Of all the insight I've heard over these few crazy months, the most telling came from an investor who appeared on CNBC last fall and, being entirely serious, advised, "There're only two positions to be in right now: cash, and fetal."

I get it. Even with the recent rally, it's ugly out there. Many companies that overleveraged their balance sheets are permanently impaired and will likely never fully rebound. Exploding banks come to mind. We had an unprecedented boom; now we're in the middle of an unprecedented bust. That's how markets work.

Even so, history tells us time and time again that market panics and forced sell-offs indiscriminately throw the good out with the bad. The frenzy over financial markets, and the "sell-now-ask-questions-later" mood of global investors, is providing bargain-hunting investors with the sort of opportunities we haven't seen in decades.  

Using the wisdom of our 135,000-member-strong CAPS community, I've hunted down a few dirt-cheap, high-quality companies. Have a look:

Company

Recent Share Price

Forward PE Ratio

5-Year

Expected Growth Rate

TTM Return on Equity

Dividend Yield

CAPS Rating  
(5 max)

Eaton (NYSE:ETN)

$50.62

16.77

7.25%

13.16%

4.1%

****

Asset Acceptance Capital (NASDAQ:AACC)

$8.47

13.75

11%

10.07%

N/A

****

Alcoa (NYSE:AA)

$10.80

43.34

10.01%

N/A

1.2%

****

Data from Yahoo! Finance and Motley Fool CAPS, as of July 23.

Let's break down the bullish argument for each one.

Stronger than you might think
Industrial goods manufacturer Eaton got squashed as auto industry ties lumped it in with the failure and fallout of Chrysler, General Motors, and Ford (NYSE:F). And this wasn't just guilt by association -- a solid chunk of Eaton's revenue has historically relied on its auto segment, which has since gone kaboom.

But overlooked is Eaton's is diversity. For example, here's how different segments broke out in the first quarter compared to last year:

Segment

Q1 2009 Revenue

Q1 2008 Revenue

Electrical

$1.4 billion

$1.3 billion

Hydraulics

$430 million

$657 million

Aerospace

$418 million

$430 million

Truck

$292 million

$567 million

Automotive

$270 million

$538 million

Some segments have cratered; others are doing well. The net outcome is a company that, through thick and thin, is still pretty robust and currently sports an attractive 4.1% dividend. As CAPS member GKuhfledt wrote earlier this year:

Really a solid company. I originally thought it would suffer as a result of the auto industry tanking, but I was wrong. They're business is to improve upon the electrical systems used in the auto and airline industries, as well as others. [Eaton] is going to do great with all the auto restructuring on the way. Definite buy.

Banks' pain, your gain
The case for Asset Acceptance Capital is straightforward: The company buys charged-off consumer credit from banks for next to nothing, and then milks as many pennies out of that debt as possible. As credit card defaults at companies like Bank of America (NYSE:BAC) and Citigroup (NYSE:C) continue to surge, opportunities to buy charged-off debt are going through the roof. The weaker banks and consumers become now, the stronger and more profitable Asset Acceptance will become in the future.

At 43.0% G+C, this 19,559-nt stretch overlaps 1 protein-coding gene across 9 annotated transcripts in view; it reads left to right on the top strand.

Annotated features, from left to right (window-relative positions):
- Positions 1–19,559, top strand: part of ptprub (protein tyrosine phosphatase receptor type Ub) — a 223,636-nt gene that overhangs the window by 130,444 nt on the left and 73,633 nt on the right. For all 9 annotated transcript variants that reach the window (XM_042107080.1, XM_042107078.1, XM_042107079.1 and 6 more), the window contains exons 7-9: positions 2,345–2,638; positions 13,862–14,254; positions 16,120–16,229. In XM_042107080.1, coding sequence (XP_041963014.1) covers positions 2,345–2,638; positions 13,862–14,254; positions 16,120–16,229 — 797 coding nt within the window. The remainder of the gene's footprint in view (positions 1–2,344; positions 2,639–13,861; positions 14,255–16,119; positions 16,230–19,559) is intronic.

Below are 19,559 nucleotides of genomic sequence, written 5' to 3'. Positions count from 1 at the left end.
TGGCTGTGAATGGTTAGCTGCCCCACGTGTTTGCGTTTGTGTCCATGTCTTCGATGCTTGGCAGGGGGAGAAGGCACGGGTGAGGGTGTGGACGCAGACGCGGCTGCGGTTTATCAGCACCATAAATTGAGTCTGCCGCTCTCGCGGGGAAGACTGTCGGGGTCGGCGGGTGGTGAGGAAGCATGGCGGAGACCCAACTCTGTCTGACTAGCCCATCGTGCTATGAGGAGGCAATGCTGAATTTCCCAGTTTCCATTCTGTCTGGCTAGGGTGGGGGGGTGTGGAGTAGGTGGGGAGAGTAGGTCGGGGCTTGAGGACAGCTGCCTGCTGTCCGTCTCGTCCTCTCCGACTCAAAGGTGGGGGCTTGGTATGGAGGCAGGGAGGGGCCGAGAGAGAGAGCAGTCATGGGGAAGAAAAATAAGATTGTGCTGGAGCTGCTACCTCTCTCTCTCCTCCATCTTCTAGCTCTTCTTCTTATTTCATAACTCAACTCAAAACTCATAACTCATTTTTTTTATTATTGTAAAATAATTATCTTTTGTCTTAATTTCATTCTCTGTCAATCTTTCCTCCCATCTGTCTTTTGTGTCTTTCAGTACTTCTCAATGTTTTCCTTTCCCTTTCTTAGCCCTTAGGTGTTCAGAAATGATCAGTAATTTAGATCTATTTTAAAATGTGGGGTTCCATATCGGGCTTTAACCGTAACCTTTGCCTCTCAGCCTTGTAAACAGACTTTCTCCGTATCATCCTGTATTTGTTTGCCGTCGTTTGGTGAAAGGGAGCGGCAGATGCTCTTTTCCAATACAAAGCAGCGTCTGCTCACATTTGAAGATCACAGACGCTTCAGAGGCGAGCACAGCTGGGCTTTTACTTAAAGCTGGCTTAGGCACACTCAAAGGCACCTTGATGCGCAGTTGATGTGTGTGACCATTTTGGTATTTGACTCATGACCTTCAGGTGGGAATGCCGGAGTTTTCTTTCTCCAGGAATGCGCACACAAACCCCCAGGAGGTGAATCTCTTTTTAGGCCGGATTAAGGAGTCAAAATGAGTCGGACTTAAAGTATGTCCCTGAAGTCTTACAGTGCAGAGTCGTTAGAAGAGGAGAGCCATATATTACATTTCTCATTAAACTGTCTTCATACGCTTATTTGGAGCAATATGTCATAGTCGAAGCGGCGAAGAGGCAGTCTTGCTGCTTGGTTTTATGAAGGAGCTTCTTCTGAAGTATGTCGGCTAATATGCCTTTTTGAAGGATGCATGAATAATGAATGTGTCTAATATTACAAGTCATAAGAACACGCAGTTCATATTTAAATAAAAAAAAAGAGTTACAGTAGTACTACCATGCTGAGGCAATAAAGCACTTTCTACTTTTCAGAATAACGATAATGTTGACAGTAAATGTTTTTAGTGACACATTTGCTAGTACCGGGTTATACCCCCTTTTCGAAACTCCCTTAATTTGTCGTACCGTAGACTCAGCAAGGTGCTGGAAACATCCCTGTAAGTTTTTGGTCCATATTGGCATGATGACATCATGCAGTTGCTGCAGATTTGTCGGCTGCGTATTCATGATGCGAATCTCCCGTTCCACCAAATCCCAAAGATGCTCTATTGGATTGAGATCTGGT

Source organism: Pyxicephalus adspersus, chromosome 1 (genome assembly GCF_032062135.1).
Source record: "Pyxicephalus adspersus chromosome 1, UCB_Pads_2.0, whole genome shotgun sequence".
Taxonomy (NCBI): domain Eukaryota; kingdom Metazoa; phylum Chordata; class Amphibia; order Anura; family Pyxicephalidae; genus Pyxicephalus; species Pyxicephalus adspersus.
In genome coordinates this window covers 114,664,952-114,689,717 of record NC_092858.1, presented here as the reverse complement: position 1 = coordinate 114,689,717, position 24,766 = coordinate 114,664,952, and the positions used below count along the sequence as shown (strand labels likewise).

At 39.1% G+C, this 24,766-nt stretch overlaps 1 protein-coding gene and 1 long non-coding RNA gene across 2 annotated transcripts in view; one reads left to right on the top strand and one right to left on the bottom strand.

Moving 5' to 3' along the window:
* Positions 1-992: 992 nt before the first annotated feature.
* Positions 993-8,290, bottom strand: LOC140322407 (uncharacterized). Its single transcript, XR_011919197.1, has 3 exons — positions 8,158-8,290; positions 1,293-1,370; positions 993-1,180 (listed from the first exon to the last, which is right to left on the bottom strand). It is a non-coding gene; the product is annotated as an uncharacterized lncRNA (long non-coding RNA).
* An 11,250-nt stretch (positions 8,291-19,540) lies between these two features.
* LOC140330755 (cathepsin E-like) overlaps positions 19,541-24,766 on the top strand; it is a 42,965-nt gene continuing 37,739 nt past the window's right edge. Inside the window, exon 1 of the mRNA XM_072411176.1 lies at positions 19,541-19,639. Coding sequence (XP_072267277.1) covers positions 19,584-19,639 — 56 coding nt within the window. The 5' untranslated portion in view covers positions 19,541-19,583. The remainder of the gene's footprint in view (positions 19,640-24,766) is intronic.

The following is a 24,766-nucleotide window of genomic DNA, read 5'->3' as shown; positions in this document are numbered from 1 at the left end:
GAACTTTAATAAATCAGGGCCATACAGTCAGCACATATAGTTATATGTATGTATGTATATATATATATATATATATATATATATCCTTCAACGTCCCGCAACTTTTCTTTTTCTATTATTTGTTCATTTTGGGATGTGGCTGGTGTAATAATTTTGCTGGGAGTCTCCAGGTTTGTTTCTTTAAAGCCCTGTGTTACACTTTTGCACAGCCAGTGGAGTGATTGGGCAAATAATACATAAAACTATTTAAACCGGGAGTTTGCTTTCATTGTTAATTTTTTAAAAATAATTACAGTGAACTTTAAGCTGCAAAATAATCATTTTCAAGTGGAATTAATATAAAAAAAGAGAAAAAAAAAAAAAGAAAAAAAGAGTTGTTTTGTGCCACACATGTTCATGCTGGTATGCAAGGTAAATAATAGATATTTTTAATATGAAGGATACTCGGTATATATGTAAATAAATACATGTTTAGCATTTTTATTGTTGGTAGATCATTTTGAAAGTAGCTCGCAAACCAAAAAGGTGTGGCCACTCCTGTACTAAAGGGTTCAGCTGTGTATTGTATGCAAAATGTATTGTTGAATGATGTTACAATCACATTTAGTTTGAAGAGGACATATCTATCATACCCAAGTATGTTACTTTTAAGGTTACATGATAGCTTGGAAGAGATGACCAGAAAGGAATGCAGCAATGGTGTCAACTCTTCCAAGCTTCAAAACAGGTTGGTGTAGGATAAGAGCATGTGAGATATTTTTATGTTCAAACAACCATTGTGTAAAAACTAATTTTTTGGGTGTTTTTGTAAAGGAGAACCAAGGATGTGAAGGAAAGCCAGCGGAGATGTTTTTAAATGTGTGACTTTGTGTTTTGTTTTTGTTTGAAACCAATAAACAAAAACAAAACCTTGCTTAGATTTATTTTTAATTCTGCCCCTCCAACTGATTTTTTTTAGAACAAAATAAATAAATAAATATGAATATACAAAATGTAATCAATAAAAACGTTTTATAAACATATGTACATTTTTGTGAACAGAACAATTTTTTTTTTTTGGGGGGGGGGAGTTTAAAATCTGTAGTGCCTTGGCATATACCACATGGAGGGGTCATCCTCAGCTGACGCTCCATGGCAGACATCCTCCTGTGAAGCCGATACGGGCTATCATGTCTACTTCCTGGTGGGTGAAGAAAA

Now, this one could take a while to pay off (no pun intended), since the consumer rebound that could really juice earnings might take years to materialize. If you're looking for a larger, more high-profile company, check out rival Portfolio Recovery (NASDAQ:PRAA).

Don't give up on Alcoa
It's hard for some to comfortable with aluminum giant Alcoa. After all, it suffered a gut-wrenching crash that took shares down nearly 90% peak-to-trough.

But that's how cyclical companies work. An explosion in profits is followed by a brutal bust that scares investors witless, and then the process starts over at step one. If you're lucky enough to get in at "step one" -- where I think we are now -- the results probably won't disappoint those patient enough to wait it out. As my colleague Matt Koppenheffer wrote earlier this year:

When exactly [a rebound] might happen is not an easy question to answer. Whether it will happen, though, is an easier one. As one of the stars of the metals world, we can find aluminum in our cars, cans, house siding, solid rocket fuel, street lights, bikes, foil, and on and on. Aluminum may be dazed, but I highly doubt it's down for the count.

Your turn to chime in
Have your own take on any of these companies? More than 135,000 investors use CAPS to share ideas and swap opinions. Click here to check it out and speak your mind. It's 100% free to participate.

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Fool contributor Morgan Housel doesn't own shares in any of the companies mentioned in this article. Portfolio Recovery Associates is a Motley Fool Hidden Gems pick. The Fool has a disclosure policy.